A funeral is a ceremony marking a person’s death. Funerary customs comprise the complex of beliefs and practices used by a culture to remember the dead, from the funeral itself, to various monuments, prayers, and rituals undertaken in their honour. These customs vary widely between cultures, and between religious affiliations within cultures.

Within Australia, in most cultural groups and regions, the funeral rituals can be divided into three parts: visitation, funeral, and the burial service

At the visitation (also called a viewing or wake) the body of the deceased person (or decedent) is placed on display in the coffin (also called a casket). The viewing often takes place on one or two evenings before the funeral. The body is traditionally dressed in the decedent’s best clothes. The body may also be adorned with jewellery, including a watch. The jewellery and watch will remain in the casket for burial, but they might be removed before cremation.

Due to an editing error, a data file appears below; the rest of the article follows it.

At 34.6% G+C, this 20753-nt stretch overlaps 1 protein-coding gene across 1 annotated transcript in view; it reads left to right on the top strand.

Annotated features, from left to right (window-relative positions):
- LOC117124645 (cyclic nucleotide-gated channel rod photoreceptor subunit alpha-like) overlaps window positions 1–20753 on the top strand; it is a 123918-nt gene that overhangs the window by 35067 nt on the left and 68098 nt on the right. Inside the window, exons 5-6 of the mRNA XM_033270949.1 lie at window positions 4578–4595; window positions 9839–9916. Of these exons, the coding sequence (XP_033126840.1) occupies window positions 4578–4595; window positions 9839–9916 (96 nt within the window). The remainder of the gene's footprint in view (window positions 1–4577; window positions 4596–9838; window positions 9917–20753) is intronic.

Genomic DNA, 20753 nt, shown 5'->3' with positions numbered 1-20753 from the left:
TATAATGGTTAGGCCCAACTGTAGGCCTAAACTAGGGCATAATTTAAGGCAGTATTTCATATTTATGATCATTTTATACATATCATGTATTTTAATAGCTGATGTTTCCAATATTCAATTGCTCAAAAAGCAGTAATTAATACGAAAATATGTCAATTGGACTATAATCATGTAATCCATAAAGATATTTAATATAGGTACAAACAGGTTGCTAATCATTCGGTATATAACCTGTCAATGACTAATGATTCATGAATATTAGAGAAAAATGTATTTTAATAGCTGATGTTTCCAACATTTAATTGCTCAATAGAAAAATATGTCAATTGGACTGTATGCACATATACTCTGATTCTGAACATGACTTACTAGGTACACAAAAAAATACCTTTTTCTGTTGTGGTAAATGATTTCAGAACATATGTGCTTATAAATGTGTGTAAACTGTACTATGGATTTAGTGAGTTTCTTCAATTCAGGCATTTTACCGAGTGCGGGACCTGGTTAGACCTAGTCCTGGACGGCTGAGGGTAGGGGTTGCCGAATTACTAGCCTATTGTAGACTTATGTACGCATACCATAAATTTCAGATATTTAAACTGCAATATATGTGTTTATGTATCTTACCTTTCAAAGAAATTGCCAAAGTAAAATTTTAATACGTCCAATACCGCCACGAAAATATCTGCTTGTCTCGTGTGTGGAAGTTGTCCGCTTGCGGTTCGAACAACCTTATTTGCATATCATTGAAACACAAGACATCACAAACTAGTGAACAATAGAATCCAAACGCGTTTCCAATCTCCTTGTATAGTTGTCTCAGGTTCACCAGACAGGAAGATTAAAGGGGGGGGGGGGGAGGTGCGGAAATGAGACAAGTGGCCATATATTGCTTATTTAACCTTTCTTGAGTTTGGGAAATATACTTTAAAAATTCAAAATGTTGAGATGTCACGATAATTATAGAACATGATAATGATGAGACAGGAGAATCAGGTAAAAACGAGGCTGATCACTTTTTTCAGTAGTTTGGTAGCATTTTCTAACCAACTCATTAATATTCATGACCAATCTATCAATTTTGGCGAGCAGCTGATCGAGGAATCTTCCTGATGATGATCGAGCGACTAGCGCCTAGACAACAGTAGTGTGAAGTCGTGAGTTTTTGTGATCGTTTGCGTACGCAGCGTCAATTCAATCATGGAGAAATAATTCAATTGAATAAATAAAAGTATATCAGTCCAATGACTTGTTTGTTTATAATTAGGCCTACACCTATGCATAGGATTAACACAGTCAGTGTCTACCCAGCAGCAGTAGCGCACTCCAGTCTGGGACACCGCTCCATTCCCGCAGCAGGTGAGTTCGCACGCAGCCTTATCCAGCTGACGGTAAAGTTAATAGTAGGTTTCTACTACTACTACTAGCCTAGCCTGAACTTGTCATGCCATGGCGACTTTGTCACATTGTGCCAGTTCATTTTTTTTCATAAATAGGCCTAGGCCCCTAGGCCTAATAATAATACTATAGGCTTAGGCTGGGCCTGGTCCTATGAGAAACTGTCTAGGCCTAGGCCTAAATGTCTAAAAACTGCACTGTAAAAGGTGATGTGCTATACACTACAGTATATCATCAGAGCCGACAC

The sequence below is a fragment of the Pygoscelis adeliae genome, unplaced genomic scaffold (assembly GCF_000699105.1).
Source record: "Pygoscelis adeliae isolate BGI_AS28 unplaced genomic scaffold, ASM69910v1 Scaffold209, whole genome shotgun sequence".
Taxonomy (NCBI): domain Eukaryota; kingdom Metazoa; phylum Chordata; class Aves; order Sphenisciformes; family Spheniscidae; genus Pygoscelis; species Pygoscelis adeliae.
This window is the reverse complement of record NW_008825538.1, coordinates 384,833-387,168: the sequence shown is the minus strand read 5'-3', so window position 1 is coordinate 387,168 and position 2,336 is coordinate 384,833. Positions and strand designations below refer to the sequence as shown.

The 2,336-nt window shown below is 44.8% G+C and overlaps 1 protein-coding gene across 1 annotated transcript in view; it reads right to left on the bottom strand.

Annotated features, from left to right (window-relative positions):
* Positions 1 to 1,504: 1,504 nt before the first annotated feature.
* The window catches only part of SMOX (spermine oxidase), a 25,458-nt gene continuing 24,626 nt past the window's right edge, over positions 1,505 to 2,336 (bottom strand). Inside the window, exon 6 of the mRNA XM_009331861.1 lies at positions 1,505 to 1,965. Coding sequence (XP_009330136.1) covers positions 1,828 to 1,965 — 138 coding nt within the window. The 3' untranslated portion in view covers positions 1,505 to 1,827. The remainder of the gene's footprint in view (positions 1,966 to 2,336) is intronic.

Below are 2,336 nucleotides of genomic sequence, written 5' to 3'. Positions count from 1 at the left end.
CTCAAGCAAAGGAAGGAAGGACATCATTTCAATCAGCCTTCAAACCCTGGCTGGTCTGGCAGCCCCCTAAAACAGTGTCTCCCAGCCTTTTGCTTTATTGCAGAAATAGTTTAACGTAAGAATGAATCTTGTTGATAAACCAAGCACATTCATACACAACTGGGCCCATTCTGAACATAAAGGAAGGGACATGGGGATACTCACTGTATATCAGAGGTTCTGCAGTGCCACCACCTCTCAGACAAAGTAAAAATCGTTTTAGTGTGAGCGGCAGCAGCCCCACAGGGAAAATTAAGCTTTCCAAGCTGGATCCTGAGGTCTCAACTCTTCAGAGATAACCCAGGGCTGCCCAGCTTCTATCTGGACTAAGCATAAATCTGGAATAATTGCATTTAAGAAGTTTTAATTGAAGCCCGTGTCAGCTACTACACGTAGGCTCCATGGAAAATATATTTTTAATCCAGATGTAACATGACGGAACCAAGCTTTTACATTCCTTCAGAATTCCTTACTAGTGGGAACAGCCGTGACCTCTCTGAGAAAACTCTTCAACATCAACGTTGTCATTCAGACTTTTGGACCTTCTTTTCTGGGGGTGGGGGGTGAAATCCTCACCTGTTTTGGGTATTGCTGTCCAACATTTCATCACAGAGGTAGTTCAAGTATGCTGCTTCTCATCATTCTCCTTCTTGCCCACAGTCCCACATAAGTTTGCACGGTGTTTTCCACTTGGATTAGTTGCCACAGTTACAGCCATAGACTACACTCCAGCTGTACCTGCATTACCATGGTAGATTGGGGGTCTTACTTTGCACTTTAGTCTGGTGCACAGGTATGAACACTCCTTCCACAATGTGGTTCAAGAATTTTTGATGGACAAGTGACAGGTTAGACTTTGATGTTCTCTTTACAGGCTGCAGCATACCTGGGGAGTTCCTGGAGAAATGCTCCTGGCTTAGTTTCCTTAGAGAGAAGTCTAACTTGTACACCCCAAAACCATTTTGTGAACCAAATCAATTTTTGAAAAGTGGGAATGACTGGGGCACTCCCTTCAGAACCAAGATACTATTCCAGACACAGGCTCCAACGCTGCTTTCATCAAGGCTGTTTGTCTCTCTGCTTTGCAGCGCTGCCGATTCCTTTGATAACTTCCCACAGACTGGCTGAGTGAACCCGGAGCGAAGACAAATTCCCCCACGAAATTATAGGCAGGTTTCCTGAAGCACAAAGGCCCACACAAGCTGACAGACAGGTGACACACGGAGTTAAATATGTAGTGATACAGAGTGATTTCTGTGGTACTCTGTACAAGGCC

A memorial service / funeral can be officiated by a Celebrant. It may take place at either a funeral home, crematorium or graveside. A funeral is usually held three to five days after the death of the deceased.

A burial service is conducted at the side of the grave, tomb, mausoleum or crematorium, at which the body of the decedent is buried or cremated at the conclusion.

In many traditions, a meal or other gathering often follows the burial service.